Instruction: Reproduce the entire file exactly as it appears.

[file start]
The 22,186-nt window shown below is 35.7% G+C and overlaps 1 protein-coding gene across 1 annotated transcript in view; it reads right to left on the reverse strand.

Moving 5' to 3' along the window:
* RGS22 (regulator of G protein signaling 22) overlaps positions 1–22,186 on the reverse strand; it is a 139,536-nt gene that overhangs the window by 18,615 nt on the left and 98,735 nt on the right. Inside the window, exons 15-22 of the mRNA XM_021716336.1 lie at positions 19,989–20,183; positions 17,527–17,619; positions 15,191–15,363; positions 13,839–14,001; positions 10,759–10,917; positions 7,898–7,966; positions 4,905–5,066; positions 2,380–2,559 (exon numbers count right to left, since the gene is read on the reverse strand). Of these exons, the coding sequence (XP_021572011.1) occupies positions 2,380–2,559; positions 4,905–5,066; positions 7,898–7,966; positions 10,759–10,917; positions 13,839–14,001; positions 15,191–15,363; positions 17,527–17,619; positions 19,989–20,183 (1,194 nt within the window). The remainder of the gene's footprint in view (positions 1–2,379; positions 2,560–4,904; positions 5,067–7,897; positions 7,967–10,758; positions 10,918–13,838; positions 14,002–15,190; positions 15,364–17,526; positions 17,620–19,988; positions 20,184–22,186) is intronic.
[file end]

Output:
The 22,186-nt window shown below is 35.7% G+C and overlaps 1 protein-coding gene across 1 annotated transcript in view; it reads right to left on the reverse strand.

Moving 5' to 3' along the window:
* RGS22 (regulator of G protein signaling 22) overlaps positions 1–22,186 on the reverse strand; it is a 139,536-nt gene that overhangs the window by 18,615 nt on the left and 98,735 nt on the right. Inside the window, exons 15-22 of the mRNA XM_021716336.1 lie at positions 19,989–20,183; positions 17,527–17,619; positions 15,191–15,363; positions 13,839–14,001; positions 10,759–10,917; positions 7,898–7,966; positions 4,905–5,066; positions 2,380–2,559 (exon numbers count right to left, since the gene is read on the reverse strand). Of these exons, the coding sequence (XP_021572011.1) occupies positions 2,380–2,559; positions 4,905–5,066; positions 7,898–7,966; positions 10,759–10,917; positions 13,839–14,001; positions 15,191–15,363; positions 17,527–17,619; positions 19,989–20,183 (1,194 nt within the window). The remainder of the gene's footprint in view (positions 1–2,379; positions 2,560–4,904; positions 5,067–7,897; positions 7,967–10,758; positions 10,918–13,838; positions 14,002–15,190; positions 15,364–17,526; positions 17,620–19,988; positions 20,184–22,186) is intronic.